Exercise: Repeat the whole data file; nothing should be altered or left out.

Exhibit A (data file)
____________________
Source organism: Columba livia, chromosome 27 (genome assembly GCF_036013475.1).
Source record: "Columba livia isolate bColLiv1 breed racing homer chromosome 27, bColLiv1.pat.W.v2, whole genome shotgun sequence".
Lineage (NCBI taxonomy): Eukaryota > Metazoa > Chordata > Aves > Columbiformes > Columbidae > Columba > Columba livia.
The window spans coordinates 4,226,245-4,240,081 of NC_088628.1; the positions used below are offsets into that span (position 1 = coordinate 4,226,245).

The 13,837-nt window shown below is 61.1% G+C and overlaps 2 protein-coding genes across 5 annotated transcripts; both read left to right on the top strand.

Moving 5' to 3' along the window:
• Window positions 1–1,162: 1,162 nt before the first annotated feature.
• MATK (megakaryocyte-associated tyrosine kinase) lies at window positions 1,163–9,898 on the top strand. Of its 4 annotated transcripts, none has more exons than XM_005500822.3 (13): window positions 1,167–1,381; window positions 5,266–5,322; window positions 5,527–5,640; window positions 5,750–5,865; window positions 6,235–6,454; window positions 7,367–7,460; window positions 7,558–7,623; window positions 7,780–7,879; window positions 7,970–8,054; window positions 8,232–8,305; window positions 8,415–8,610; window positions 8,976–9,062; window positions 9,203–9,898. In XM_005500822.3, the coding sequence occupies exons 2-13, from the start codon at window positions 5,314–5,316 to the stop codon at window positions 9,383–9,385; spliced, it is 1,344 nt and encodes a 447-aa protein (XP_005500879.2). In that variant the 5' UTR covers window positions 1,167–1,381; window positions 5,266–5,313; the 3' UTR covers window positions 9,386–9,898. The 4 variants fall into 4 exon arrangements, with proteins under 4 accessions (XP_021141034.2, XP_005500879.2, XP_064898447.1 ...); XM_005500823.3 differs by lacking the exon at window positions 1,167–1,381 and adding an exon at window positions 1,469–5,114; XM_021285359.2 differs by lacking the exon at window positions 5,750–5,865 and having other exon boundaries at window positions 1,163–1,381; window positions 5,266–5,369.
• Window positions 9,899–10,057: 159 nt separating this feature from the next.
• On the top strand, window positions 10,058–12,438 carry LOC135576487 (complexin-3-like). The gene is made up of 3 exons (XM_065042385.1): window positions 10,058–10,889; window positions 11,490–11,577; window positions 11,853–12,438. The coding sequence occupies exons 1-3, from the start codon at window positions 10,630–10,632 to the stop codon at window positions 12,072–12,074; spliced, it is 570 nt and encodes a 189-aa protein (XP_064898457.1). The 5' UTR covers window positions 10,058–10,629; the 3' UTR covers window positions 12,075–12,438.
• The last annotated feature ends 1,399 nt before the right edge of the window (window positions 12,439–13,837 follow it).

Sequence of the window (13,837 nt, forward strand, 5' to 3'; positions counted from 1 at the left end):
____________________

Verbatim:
Source organism: Columba livia, chromosome 27 (genome assembly GCF_036013475.1).
Source record: "Columba livia isolate bColLiv1 breed racing homer chromosome 27, bColLiv1.pat.W.v2, whole genome shotgun sequence".
Lineage (NCBI taxonomy): Eukaryota > Metazoa > Chordata > Aves > Columbiformes > Columbidae > Columba > Columba livia.
The window spans coordinates 4,226,245-4,240,081 of NC_088628.1; the positions used below are offsets into that span (position 1 = coordinate 4,226,245).

The 13,837-nt window shown below is 61.1% G+C and overlaps 2 protein-coding genes across 5 annotated transcripts; both read left to right on the top strand.

Moving 5' to 3' along the window:
• Window positions 1–1,162: 1,162 nt before the first annotated feature.
• MATK (megakaryocyte-associated tyrosine kinase) lies at window positions 1,163–9,898 on the top strand. Of its 4 annotated transcripts, none has more exons than XM_005500822.3 (13): window positions 1,167–1,381; window positions 5,266–5,322; window positions 5,527–5,640; window positions 5,750–5,865; window positions 6,235–6,454; window positions 7,367–7,460; window positions 7,558–7,623; window positions 7,780–7,879; window positions 7,970–8,054; window positions 8,232–8,305; window positions 8,415–8,610; window positions 8,976–9,062; window positions 9,203–9,898. In XM_005500822.3, the coding sequence occupies exons 2-13, from the start codon at window positions 5,314–5,316 to the stop codon at window positions 9,383–9,385; spliced, it is 1,344 nt and encodes a 447-aa protein (XP_005500879.2). In that variant the 5' UTR covers window positions 1,167–1,381; window positions 5,266–5,313; the 3' UTR covers window positions 9,386–9,898. The 4 variants fall into 4 exon arrangements, with proteins under 4 accessions (XP_021141034.2, XP_005500879.2, XP_064898447.1 ...); XM_005500823.3 differs by lacking the exon at window positions 1,167–1,381 and adding an exon at window positions 1,469–5,114; XM_021285359.2 differs by lacking the exon at window positions 5,750–5,865 and having other exon boundaries at window positions 1,163–1,381; window positions 5,266–5,369.
• Window positions 9,899–10,057: 159 nt separating this feature from the next.
• On the top strand, window positions 10,058–12,438 carry LOC135576487 (complexin-3-like). The gene is made up of 3 exons (XM_065042385.1): window positions 10,058–10,889; window positions 11,490–11,577; window positions 11,853–12,438. The coding sequence occupies exons 1-3, from the start codon at window positions 10,630–10,632 to the stop codon at window positions 12,072–12,074; spliced, it is 570 nt and encodes a 189-aa protein (XP_064898457.1). The 5' UTR covers window positions 10,058–10,629; the 3' UTR covers window positions 12,075–12,438.
• The last annotated feature ends 1,399 nt before the right edge of the window (window positions 12,439–13,837 follow it).

Sequence of the window (13,837 nt, forward strand, 5' to 3'; positions counted from 1 at the left end):